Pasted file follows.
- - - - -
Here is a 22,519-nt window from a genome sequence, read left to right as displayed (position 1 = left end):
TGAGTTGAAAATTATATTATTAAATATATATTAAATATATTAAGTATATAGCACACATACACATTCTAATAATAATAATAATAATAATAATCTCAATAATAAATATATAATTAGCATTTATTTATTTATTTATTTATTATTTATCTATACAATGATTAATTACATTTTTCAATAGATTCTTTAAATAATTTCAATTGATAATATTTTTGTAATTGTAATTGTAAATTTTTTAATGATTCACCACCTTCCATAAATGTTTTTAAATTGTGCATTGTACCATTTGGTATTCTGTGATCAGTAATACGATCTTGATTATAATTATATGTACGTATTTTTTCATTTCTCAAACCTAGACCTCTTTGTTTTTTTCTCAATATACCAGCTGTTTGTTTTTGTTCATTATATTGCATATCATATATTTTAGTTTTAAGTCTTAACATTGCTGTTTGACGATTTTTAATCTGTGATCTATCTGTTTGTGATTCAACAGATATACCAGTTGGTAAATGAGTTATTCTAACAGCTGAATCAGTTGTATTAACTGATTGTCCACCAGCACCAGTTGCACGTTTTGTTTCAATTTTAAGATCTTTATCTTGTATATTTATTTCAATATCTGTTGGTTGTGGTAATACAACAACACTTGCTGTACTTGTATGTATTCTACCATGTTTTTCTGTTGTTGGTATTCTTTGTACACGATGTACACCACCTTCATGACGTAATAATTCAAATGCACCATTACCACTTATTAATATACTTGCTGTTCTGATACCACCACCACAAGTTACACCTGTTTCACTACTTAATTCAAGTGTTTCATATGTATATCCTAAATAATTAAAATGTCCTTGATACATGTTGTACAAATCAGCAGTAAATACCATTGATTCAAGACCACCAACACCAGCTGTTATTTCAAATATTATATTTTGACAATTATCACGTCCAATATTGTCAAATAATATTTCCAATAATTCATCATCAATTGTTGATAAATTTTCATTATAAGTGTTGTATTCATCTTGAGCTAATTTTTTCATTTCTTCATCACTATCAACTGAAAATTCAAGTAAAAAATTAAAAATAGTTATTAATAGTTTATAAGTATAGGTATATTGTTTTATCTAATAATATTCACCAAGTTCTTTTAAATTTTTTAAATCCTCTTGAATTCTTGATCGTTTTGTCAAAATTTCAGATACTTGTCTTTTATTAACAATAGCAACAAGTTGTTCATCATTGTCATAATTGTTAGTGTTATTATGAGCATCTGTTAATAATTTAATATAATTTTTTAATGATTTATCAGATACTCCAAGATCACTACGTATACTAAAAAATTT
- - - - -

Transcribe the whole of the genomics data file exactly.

Here is a 22,519-nt window from a genome sequence, read left to right as displayed (position 1 = left end):
TGAGTTGAAAATTATATTATTAAATATATATTAAATATATTAAGTATATAGCACACATACACATTCTAATAATAATAATAATAATAATAATCTCAATAATAAATATATAATTAGCATTTATTTATTTATTTATTTATTATTTATCTATACAATGATTAATTACATTTTTCAATAGATTCTTTAAATAATTTCAATTGATAATATTTTTGTAATTGTAATTGTAAATTTTTTAATGATTCACCACCTTCCATAAATGTTTTTAAATTGTGCATTGTACCATTTGGTATTCTGTGATCAGTAATACGATCTTGATTATAATTATATGTACGTATTTTTTCATTTCTCAAACCTAGACCTCTTTGTTTTTTTCTCAATATACCAGCTGTTTGTTTTTGTTCATTATATTGCATATCATATATTTTAGTTTTAAGTCTTAACATTGCTGTTTGACGATTTTTAATCTGTGATCTATCTGTTTGTGATTCAACAGATATACCAGTTGGTAAATGAGTTATTCTAACAGCTGAATCAGTTGTATTAACTGATTGTCCACCAGCACCAGTTGCACGTTTTGTTTCAATTTTAAGATCTTTATCTTGTATATTTATTTCAATATCTGTTGGTTGTGGTAATACAACAACACTTGCTGTACTTGTATGTATTCTACCATGTTTTTCTGTTGTTGGTATTCTTTGTACACGATGTACACCACCTTCATGACGTAATAATTCAAATGCACCATTACCACTTATTAATATACTTGCTGTTCTGATACCACCACCACAAGTTACACCTGTTTCACTACTTAATTCAAGTGTTTCATATGTATATCCTAAATAATTAAAATGTCCTTGATACATGTTGTACAAATCAGCAGTAAATACCATTGATTCAAGACCACCAACACCAGCTGTTATTTCAAATATTATATTTTGACAATTATCACGTCCAATATTGTCAAATAATATTTCCAATAATTCATCATCAATTGTTGATAAATTTTCATTATAAGTGTTGTATTCATCTTGAGCTAATTTTTTCATTTCTTCATCACTATCAACTGAAAATTCAAGTAAAAAATTAAAAATAGTTATTAATAGTTTATAAGTATAGGTATATTGTTTTATCTAATAATATTCACCAAGTTCTTTTAAATTTTTTAAATCCTCTTGAATTCTTGATCGTTTTGTCAAAATTTCAGATACTTGTCTTTTATTAACAATAGCAACAAGTTGTTCATCATTGTCATAATTGTTAGTGTTATTATGAGCATCTGTTAATAATTTAATATAATTTTTTAATGATTTATCAGATACTCCAAGATCACTACGTATACTAAAAAATTT